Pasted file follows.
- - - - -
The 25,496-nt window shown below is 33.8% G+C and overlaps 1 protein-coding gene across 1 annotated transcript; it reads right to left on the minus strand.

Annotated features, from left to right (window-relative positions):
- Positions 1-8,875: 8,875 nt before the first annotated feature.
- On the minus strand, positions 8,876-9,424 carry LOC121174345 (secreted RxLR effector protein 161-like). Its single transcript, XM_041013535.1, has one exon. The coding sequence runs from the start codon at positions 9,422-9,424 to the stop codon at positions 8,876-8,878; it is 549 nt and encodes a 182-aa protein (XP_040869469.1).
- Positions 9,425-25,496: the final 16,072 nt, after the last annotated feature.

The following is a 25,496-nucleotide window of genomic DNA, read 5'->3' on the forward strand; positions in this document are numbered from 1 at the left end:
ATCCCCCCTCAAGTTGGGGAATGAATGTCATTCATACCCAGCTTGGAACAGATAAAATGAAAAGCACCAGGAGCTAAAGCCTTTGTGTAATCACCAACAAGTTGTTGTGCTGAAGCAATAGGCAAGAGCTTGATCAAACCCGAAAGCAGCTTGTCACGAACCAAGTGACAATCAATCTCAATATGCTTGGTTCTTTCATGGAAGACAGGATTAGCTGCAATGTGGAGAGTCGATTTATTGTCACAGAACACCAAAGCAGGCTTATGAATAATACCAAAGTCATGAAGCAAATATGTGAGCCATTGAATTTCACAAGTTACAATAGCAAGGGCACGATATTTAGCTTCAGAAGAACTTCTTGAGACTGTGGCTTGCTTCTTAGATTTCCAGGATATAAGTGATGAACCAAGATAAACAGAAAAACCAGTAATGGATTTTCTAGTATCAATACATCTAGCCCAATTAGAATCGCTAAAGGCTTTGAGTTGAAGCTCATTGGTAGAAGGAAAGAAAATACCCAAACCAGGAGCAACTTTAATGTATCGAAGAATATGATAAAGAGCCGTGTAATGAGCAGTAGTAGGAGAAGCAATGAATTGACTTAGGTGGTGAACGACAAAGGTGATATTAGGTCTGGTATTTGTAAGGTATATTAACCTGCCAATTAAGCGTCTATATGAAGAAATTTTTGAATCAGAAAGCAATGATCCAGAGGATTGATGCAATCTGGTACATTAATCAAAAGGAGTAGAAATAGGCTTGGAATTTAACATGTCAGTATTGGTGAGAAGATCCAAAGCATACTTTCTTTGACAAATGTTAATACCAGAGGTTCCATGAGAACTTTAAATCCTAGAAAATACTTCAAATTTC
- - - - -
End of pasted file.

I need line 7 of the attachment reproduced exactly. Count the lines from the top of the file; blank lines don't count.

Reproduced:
ATCCCCCCTCAAGTTGGGGAATGAATGTCATTCATACCCAGCTTGGAACAGATAAAATGAAAAGCACCAGGAGCTAAAGCCTTTGTGTAATCACCAACAAGTTGTTGTGCTGAAGCAATAGGCAAGAGCTTGATCAAACCCGAAAGCAGCTTGTCACGAACCAAGTGACAATCAATCTCAATATGCTTGGTTCTTTCATGGAAGACAGGATTAGCTGCAATGTGGAGAGTCGATTTATTGTCACAGAACACCAAAGCAGGCTTATGAATAATACCAAAGTCATGAAGCAAATATGTGAGCCATTGAATTTCACAAGTTACAATAGCAAGGGCACGATATTTAGCTTCAGAAGAACTTCTTGAGACTGTGGCTTGCTTCTTAGATTTCCAGGATATAAGTGATGAACCAAGATAAACAGAAAAACCAGTAATGGATTTTCTAGTATCAATACATCTAGCCCAATTAGAATCGCTAAAGGCTTTGAGTTGAAGCTCATTGGTAGAAGGAAAGAAAATACCCAAACCAGGAGCAACTTTAATGTATCGAAGAATATGATAAAGAGCCGTGTAATGAGCAGTAGTAGGAGAAGCAATGAATTGACTTAGGTGGTGAACGACAAAGGTGATATTAGGTCTGGTATTTGTAAGGTATATTAACCTGCCAATTAAGCGTCTATATGAAGAAATTTTTGAATCAGAAAGCAATGATCCAGAGGATTGATGCAATCTGGTACATTAATCAAAAGGAGTAGAAATAGGCTTGGAATTTAACATGTCAGTATTGGTGAGAAGATCCAAAGCATACTTTCTTTGACAAATGTTAATACCAGAGGTTCCATGAGAACTTTAAATCCTAGAAAATACTTCAAATTTC